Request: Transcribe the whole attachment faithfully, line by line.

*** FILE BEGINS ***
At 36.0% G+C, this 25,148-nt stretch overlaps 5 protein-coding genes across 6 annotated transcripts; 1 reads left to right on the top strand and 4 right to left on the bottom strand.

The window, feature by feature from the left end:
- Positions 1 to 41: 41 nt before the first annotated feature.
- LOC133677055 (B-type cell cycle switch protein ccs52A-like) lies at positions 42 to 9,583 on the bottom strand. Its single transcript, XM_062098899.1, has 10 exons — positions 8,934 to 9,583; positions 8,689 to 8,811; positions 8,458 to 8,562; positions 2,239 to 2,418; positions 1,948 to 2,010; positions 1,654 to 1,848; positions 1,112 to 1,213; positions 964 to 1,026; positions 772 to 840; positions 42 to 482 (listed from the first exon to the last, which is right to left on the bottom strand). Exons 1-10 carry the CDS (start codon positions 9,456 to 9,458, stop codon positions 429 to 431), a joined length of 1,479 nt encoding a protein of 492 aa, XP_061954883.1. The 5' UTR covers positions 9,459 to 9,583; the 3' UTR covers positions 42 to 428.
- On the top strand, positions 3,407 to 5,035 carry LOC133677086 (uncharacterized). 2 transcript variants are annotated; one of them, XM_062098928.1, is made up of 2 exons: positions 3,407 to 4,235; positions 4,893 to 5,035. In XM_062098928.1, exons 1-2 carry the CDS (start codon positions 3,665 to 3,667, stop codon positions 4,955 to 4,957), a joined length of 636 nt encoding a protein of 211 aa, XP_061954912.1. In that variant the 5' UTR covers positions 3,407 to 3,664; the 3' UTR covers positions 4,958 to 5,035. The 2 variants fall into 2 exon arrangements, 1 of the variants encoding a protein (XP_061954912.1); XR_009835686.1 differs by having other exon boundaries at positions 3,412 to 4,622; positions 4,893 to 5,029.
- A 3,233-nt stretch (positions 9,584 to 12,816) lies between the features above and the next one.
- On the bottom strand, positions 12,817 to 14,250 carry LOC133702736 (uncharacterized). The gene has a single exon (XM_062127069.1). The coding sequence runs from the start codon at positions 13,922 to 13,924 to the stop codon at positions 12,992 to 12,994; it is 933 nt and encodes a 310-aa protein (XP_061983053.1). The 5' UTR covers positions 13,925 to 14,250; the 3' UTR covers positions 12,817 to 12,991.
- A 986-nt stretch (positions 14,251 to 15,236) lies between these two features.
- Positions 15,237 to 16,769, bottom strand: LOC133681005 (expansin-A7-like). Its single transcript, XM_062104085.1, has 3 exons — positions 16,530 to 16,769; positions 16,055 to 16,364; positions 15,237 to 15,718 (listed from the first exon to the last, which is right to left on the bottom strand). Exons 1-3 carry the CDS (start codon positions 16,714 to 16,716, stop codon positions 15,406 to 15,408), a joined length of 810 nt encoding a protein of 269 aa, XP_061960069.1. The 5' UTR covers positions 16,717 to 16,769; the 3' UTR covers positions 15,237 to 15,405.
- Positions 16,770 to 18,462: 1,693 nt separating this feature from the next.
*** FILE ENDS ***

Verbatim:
At 36.0% G+C, this 25,148-nt stretch overlaps 5 protein-coding genes across 6 annotated transcripts; 1 reads left to right on the top strand and 4 right to left on the bottom strand.

The window, feature by feature from the left end:
- Positions 1 to 41: 41 nt before the first annotated feature.
- LOC133677055 (B-type cell cycle switch protein ccs52A-like) lies at positions 42 to 9,583 on the bottom strand. Its single transcript, XM_062098899.1, has 10 exons — positions 8,934 to 9,583; positions 8,689 to 8,811; positions 8,458 to 8,562; positions 2,239 to 2,418; positions 1,948 to 2,010; positions 1,654 to 1,848; positions 1,112 to 1,213; positions 964 to 1,026; positions 772 to 840; positions 42 to 482 (listed from the first exon to the last, which is right to left on the bottom strand). Exons 1-10 carry the CDS (start codon positions 9,456 to 9,458, stop codon positions 429 to 431), a joined length of 1,479 nt encoding a protein of 492 aa, XP_061954883.1. The 5' UTR covers positions 9,459 to 9,583; the 3' UTR covers positions 42 to 428.
- On the top strand, positions 3,407 to 5,035 carry LOC133677086 (uncharacterized). 2 transcript variants are annotated; one of them, XM_062098928.1, is made up of 2 exons: positions 3,407 to 4,235; positions 4,893 to 5,035. In XM_062098928.1, exons 1-2 carry the CDS (start codon positions 3,665 to 3,667, stop codon positions 4,955 to 4,957), a joined length of 636 nt encoding a protein of 211 aa, XP_061954912.1. In that variant the 5' UTR covers positions 3,407 to 3,664; the 3' UTR covers positions 4,958 to 5,035. The 2 variants fall into 2 exon arrangements, 1 of the variants encoding a protein (XP_061954912.1); XR_009835686.1 differs by having other exon boundaries at positions 3,412 to 4,622; positions 4,893 to 5,029.
- A 3,233-nt stretch (positions 9,584 to 12,816) lies between the features above and the next one.
- On the bottom strand, positions 12,817 to 14,250 carry LOC133702736 (uncharacterized). The gene has a single exon (XM_062127069.1). The coding sequence runs from the start codon at positions 13,922 to 13,924 to the stop codon at positions 12,992 to 12,994; it is 933 nt and encodes a 310-aa protein (XP_061983053.1). The 5' UTR covers positions 13,925 to 14,250; the 3' UTR covers positions 12,817 to 12,991.
- A 986-nt stretch (positions 14,251 to 15,236) lies between these two features.
- Positions 15,237 to 16,769, bottom strand: LOC133681005 (expansin-A7-like). Its single transcript, XM_062104085.1, has 3 exons — positions 16,530 to 16,769; positions 16,055 to 16,364; positions 15,237 to 15,718 (listed from the first exon to the last, which is right to left on the bottom strand). Exons 1-3 carry the CDS (start codon positions 16,714 to 16,716, stop codon positions 15,406 to 15,408), a joined length of 810 nt encoding a protein of 269 aa, XP_061960069.1. The 5' UTR covers positions 16,717 to 16,769; the 3' UTR covers positions 15,237 to 15,405.
- Positions 16,770 to 18,462: 1,693 nt separating this feature from the next.